Much like protein, developing pups need a higher intake of fats to assist their growth. Pregnant and nursing dogs need more fats than others to keep themselves healthy.

Dogs who are deficient in fat intake from their diets can develop problems with vision and slowed or impaired learning. Without the necessary intake of fat, dogs can have dry skin and coarse hair. However, too much fat in a dog's food usually means lower levels of protein. It is important not too over feed on a high fat diet.

Vitamins

There are a wide range of vitamins that are needed for optimal health in dogs. They all have different advantages and functions within the body. Some of the key players include:

  • Vitamin A: vision, growth, and immune system function
    • Deficiency: weight loss, skin lesions, respiratory problems, and increase chances for infections
    • Excess: dehydration, joint pain, and artery and vein degeneration
  • Vitamin D: balance phosphorus in the body
    • Deficiency: loss of muscle and bone swelling
    • Excess: diarrhea, vomiting, muscle loss, weakness, and anorexia
  • Thiamin : carbohydrate synthesis into energy, tissue activation
    • Deficiency: weight loss, growth stunting, nervous system damage and heart damage
  • Vitamin B6: red blood cell function, immune system function, hormone regulation
    • Deficiency: weight loss, convulsions, anemia
    • Excess: poor motor control and weakness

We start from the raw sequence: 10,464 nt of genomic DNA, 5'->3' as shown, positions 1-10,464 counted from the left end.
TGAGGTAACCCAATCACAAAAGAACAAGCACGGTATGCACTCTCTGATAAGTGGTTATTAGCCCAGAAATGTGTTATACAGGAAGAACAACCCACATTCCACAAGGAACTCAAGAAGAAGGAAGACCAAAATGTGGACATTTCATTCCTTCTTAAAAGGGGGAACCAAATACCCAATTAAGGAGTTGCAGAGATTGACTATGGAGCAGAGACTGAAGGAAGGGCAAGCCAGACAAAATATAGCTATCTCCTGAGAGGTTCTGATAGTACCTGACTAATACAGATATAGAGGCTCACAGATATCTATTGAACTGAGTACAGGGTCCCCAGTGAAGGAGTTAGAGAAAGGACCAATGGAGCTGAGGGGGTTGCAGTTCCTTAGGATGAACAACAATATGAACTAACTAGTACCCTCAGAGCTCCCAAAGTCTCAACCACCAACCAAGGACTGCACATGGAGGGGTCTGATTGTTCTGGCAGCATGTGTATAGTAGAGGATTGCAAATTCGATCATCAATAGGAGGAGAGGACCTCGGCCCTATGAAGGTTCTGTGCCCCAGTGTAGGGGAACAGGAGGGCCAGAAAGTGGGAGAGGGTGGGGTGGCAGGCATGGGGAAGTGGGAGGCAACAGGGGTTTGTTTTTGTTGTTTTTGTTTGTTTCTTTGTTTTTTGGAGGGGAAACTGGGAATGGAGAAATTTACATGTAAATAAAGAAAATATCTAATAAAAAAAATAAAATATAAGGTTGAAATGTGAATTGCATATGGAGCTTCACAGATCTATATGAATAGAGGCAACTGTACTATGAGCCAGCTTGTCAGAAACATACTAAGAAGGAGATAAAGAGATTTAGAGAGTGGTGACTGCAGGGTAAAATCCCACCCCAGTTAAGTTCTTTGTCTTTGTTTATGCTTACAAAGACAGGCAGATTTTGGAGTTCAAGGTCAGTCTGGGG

Other vitamins that are needed to complete a dog's diet include Vitamin K, Riboflavin, Vitamin B12, Folic Acid, Choline, and Vitamin E.

Minerals

There are 12 minerals that a dog needs to receive from their food in order to develop properly and stay strong and lively. They are labeled essential because a dog cannot produce them on their own. The most notable of these include:

  • Calcium: bone and teeth growth, muscle function, assists in clotting when cut or injured
    • Deficiency: bone abnormalities, loss of appetite, weakness, seizures
    • Excess: excess water drinking, weakness. Prolonged excess can cause kidney stones and other urinary issues
  • Phosphorus: bone formation and maintenance, balanced metabolism
    • Deficiency: weight loss, limb swelling in growing puppies
    • Excess: increased thirst and urination, risk for dehydration
  • Magnesium: muscle contraction, nerve function, hormone regulation
    • Deficiency: muscle tremors, weakness, potentially dangerous heart arrhythmias
    • Excess: weakness, heart arrhythmias, cardiac arrest, inhibited breathing
  • Sodium: muscle function and contraction, cell function
    • Deficiency: increased heart rate, vomiting, seizures, disorientation
    • Excess: dehydration, stiff muscles, and in severe cases, convulsions

Dogs also need daily servings of Potassium, Iron, Copper, Chlorine, Zinc, Manganese, Selenium, and Iodine.

Know Where Your Dogs Nutrients are Coming From

You would most likely check the packaging of your meals to assess their caloric and nutritional value, your dog's food should be no different. The key when it comes to properly feeding your dog is to know the macro nutrient profiles of their food, the ingredients it is made with, and whether or not the nutrients provided are coming from mostly whole foods.

Proteins in dog food are usually written as meat, meat by-products, or other types of "meals." This kind of protein can help meet the recommended daily intake but by-products are the parts of the animal that are rejected from human consumption, which means that they could still be dangerous. For example, if meat is left unrefrigerated for an extended period of time, it is unfit for humans but is still able to be made into food for dogs.5